London We Have A Problem – Addressing The UK’s Digital Skills Gap
For any growing business, be it tech of otherwise, recruiting is always one of the greatest challenges. Startups in particular need individuals who can think, creatively and take on multiple jobs – from marketing to back-end development. As the tech industry continues to disrupt and influence other industries there’s a greater need for tech-savvy employees in any role, but increasingly in the UK there’s a gap between the type of talent required and the workforces available.
BIMA, the UK’s the representative body for the digital and interactive industry, is attempting to bridge this gap through its Digital Day programme that sees digital agencies, as well as tech brands go into schools and colleges to raise awareness of the opportunities available in digital. Scheduled this year for November 17,the recent launch event saw brought the likes of Microsoft and Google together with educators and those attempting to influence government policy to ask how the UK can address the challenges in the its future workforce.
Why The Gap?
For digital agencies, as well as major tech firms the shortcomings in the UK’s future workforce pose serious threats to sustaining their ability to innovate in the long term. More than anything else the advantages for them of working with schools and colleges is the potential it offers for recruiting hot talent especially from that all important millennial generation that organically think smartphone-first. However, much of this generation does not have the skills to create future products and business that the government wants to power an increasing amount of the future economy.
Many attribute this skills gap to a lack of awareness about just how many potential and well-paid jobs there are available in the digital economy, as well as school-provided career guidance’s failure to update sufficiently for the 21st century.
This is combined with a lack of dialogue between companies and those setting the standards for schools. An Ofcom study published in 2013 found dramatic failures in these areas and Clare Verga, principal at City of London Academy Islington says: ”It was found that only one in five schools delivered careers education that was of any calibre. Staff lacked expertise, they lacked the training and they didn’t have the range or breadth of knowledge regarding specifics of industries. In addition to that the weakest aspect of the report was around employer engagement and it was found that employers where just not embracing this agenda.”
Currently, the UK government’s focus is on teaching children, as well as teachers, to code. Dubbing 2015, the “Year of Code” the aim is ultimately to generate more digital entrepreneurs. However, there’s a need to look beyond just code as the skills needed to build digital companies and power innovation.
“The difference between a successful app and an unsuccessful app is not the way it’s coded,” says Hugh Milward Microsoft’s corporate affairs director. “It’s the design and feel and how it responds to the users and all these things that are absolutely essential.”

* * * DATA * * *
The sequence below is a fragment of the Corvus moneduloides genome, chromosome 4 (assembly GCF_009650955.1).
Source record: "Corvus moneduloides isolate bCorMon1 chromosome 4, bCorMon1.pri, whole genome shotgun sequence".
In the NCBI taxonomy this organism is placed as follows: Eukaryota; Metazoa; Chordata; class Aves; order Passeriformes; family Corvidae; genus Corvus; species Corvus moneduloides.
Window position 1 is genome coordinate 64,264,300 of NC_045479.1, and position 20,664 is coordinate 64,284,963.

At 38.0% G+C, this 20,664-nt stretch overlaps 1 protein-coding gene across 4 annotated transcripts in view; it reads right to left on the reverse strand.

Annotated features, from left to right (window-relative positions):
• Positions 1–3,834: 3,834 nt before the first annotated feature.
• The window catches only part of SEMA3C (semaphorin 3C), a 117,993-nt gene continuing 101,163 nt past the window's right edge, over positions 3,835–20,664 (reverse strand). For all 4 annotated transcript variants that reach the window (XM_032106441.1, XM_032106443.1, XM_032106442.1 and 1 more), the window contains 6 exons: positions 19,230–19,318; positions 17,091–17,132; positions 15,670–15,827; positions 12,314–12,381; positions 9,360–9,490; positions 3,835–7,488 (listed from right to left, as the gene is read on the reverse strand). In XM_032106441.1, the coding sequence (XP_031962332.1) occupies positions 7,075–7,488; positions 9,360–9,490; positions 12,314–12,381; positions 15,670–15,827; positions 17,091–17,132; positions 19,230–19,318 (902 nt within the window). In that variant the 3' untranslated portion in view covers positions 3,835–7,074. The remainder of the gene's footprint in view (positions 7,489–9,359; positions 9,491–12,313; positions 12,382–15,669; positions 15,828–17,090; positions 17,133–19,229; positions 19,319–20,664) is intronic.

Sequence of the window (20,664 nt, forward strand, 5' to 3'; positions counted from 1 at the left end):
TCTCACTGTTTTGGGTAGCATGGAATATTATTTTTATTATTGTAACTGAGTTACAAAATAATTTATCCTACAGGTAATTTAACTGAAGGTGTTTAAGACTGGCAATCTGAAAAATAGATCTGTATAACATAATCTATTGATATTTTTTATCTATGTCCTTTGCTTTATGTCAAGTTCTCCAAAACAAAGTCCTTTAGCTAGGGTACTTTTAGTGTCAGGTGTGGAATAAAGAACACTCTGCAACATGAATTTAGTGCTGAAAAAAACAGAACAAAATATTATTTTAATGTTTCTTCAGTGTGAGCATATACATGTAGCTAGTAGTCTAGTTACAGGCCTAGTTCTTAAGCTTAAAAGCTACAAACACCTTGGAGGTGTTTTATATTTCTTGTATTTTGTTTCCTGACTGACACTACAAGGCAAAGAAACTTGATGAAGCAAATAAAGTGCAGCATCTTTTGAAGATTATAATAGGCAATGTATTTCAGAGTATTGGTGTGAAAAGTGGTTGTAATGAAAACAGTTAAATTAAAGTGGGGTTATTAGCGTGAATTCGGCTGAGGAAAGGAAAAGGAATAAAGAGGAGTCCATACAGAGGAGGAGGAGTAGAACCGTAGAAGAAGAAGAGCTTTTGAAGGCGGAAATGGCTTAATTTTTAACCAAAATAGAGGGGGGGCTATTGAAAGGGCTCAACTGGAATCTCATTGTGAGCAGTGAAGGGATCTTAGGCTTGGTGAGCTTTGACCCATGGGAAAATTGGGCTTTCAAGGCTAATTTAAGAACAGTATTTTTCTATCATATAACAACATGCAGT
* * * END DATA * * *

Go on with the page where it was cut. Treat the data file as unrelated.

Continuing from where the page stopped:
Digital is now affecting many more industries than traditional computing or software and in London the rise of fintech and adtech is highlighting the impact digital disruption is having on these digital sectors. These are big parts of the UK’s economy and the future project managers, consultant and creative will all need to be skilled digital thinkers, not just coders.
“There’s a big focus on coding and people are trying to get up to speed on that, but that polarises the issues, because it’s a much broader skill requirement that’s needed,” says Natalie Gross, BIMA executive board member and CEO of digital agency Amaze. “The government is currently in danger of just focussing in on one particular skill and discipline and failing to recognise the breadth of skills that our industry needs. It’s also only focussing on careers in digital as opposed to every single industry everywhere, which needs to have strong digital thinking and the skills to apply it.”
Of course, disrupting long-established sectors is always a slow process and changing mindsets towards education can prove glacial. Parents are always tempted to push children towards to medicine or law and the idea of creating YouTube content or building Twitter communities as an actual career still faces major hurdles.
“I’m always quite careful when advocating what I do as a job because there’s a small number that are actually able to do it,” says YouTube fashion and beauty vlogger Fleur De Force. “But what is important to highlight is the amount of jobs and opportunities around what I do. In just that industry alone that are awesome jobs that young people would love to do. But it’s also getting teachers and the education system to realise that it is a proper job.”
While De Force says she’s asked less often now by parents’ friends if she’s planning to get a ‘proper job’ the lack of awareness of the diversity of categories within digital industries is a serious barrier in encouraging children to develop digital skills. Bringing big, established brand names helps to shift this mentality, with Microsoft using apprenticeships to recruit new talent. However, taking new approaches to finding the right talent can also disturb traditional routes that the government and institutions still encourage.
“We find the biggest problem our apprenticeship ambassadors face is going into schools, because the heads don’t want them to evangelise apprenticeships because it’s a non-academic route,” says Milward. “By doing that parents start questioning why the number of kids going into university from that school is going down because they’re going to apprenticeships instead and this is a big problem.”